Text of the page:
More recently, Abe announced that travelers from dozens of European nations and other countries, including Egypt and Iran, will be asked to self-quarantine for 14 days upon their arrival in Japan. He said an entry ban will also be imposed on visitors from Iceland as well as virus-hit areas of Italy, Spain and Switzerland.

After last week’s symbolic lighting of the Olympic flame in the ancient Greek site of Olympia, the International Olympic Committee confirmed its “full commitment to the success” of the upcoming games and said it would continue to follow the advice of the World Health Organization.

“We remain absolutely in line with our Japanese hosts in our commitment to delivering safe Olympic Games in July this year,” the International Olympic Committee said in a statement on March 12.

“At the same time, the world is facing challenges that are also impacting sport. But with 19 weeks before the Opening Ceremony of the Olympic Games Tokyo 2020, the many measures being taken now by authorities all around the world give us confidence and keep us fully committed to delivering Olympic Games that can bring the world together in peace,” the statement continued.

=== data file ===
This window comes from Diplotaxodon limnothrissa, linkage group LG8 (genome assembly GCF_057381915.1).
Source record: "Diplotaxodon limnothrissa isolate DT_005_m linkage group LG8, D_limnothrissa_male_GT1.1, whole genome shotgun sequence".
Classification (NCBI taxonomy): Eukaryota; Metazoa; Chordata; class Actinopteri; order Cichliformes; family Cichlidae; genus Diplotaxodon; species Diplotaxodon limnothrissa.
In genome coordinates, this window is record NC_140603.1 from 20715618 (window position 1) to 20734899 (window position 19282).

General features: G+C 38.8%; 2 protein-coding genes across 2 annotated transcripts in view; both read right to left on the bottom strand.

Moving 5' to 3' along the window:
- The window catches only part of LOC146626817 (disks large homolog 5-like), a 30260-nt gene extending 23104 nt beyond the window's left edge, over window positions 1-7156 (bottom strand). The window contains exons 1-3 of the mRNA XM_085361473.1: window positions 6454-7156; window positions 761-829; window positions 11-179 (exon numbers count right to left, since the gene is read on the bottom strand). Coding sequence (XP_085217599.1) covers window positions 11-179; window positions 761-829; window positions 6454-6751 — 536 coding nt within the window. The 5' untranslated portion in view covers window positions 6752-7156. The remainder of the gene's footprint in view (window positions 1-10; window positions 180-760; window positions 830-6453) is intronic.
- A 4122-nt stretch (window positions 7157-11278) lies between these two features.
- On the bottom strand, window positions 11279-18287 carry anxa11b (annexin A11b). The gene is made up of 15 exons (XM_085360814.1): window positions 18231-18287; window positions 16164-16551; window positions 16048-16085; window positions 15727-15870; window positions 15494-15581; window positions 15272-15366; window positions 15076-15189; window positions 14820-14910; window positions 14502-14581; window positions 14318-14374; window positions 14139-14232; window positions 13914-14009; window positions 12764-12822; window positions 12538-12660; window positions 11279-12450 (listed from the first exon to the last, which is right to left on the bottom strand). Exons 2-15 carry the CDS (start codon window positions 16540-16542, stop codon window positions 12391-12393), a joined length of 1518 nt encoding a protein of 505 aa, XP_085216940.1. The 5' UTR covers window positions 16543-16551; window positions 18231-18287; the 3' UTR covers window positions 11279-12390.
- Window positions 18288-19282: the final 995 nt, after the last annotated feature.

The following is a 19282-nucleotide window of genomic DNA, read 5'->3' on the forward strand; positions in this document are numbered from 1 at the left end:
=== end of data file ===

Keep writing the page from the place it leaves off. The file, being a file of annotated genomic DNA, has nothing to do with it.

The Tokyo Olympic organizing committee’s CEO, Toshiro Muto, reiterated to reporters Tuesday night that “everyone is committed to having the games as scheduled.”

“Our point of view, our stance is that as scheduled the Olympic games will take place in a safe and secure manner,” Muto said at a press conference in Tokyo. “We will continue to make efforts for that to happen. That is our stance.”

A spokesperson for Tokyo Olympic organizing committee told ABC News Thursday that their stance has not changed since the CEO spoke.

One employee at the headquarters for the Tokyo Organizing Committee of the Olympic and Paralympic Games acknowledged the doubts surrounding the games but, when asked how he felt about it, he simply shrugged and said, “I have no choice but to believe the games will happen.”